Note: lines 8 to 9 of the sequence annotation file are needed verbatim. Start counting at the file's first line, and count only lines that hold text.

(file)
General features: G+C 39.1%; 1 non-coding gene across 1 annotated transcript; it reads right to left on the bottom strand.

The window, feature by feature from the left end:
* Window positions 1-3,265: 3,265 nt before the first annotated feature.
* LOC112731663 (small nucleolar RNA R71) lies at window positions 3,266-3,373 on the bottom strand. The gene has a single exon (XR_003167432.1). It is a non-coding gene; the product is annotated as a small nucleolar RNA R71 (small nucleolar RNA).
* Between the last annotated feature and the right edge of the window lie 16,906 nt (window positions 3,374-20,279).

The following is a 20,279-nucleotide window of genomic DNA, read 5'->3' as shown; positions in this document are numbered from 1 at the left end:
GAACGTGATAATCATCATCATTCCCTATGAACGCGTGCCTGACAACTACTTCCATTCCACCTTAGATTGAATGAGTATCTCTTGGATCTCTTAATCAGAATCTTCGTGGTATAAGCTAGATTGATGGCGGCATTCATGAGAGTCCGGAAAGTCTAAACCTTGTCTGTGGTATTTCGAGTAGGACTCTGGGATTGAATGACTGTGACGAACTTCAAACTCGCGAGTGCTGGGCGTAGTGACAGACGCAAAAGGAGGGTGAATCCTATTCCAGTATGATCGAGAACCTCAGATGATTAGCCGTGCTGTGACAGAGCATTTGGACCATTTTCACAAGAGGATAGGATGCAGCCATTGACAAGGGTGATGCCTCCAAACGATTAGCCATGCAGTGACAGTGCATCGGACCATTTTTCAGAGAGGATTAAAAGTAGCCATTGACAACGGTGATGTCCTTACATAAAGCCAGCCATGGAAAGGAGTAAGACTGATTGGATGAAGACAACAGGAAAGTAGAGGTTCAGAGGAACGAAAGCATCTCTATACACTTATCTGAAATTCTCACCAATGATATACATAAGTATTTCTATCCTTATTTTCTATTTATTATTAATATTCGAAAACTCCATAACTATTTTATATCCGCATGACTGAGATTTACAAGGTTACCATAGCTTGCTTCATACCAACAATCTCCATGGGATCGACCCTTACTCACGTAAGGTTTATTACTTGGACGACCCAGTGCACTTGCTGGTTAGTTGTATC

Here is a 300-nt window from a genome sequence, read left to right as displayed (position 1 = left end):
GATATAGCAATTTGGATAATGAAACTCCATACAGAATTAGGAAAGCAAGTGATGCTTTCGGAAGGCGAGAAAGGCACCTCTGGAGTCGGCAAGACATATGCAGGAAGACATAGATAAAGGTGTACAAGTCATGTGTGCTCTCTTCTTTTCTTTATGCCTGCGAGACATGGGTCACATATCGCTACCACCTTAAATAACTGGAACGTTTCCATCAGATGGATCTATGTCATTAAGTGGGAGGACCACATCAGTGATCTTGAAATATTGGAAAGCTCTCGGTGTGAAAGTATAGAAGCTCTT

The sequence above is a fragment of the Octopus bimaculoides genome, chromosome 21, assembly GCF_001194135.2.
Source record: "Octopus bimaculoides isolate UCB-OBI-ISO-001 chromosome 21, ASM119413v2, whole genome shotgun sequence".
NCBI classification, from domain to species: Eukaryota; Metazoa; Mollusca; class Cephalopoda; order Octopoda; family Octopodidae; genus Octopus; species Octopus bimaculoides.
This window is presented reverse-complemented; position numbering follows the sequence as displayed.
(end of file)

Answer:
Here is a 300-nt window from a genome sequence, read left to right as displayed (position 1 = left end):
GATATAGCAATTTGGATAATGAAACTCCATACAGAATTAGGAAAGCAAGTGATGCTTTCGGAAGGCGAGAAAGGCACCTCTGGAGTCGGCAAGACATATGCAGGAAGACATAGATAAAGGTGTACAAGTCATGTGTGCTCTCTTCTTTTCTTTATGCCTGCGAGACATGGGTCACATATCGCTACCACCTTAAATAACTGGAACGTTTCCATCAGATGGATCTATGTCATTAAGTGGGAGGACCACATCAGTGATCTTGAAATATTGGAAAGCTCTCGGTGTGAAAGTATAGAAGCTCTT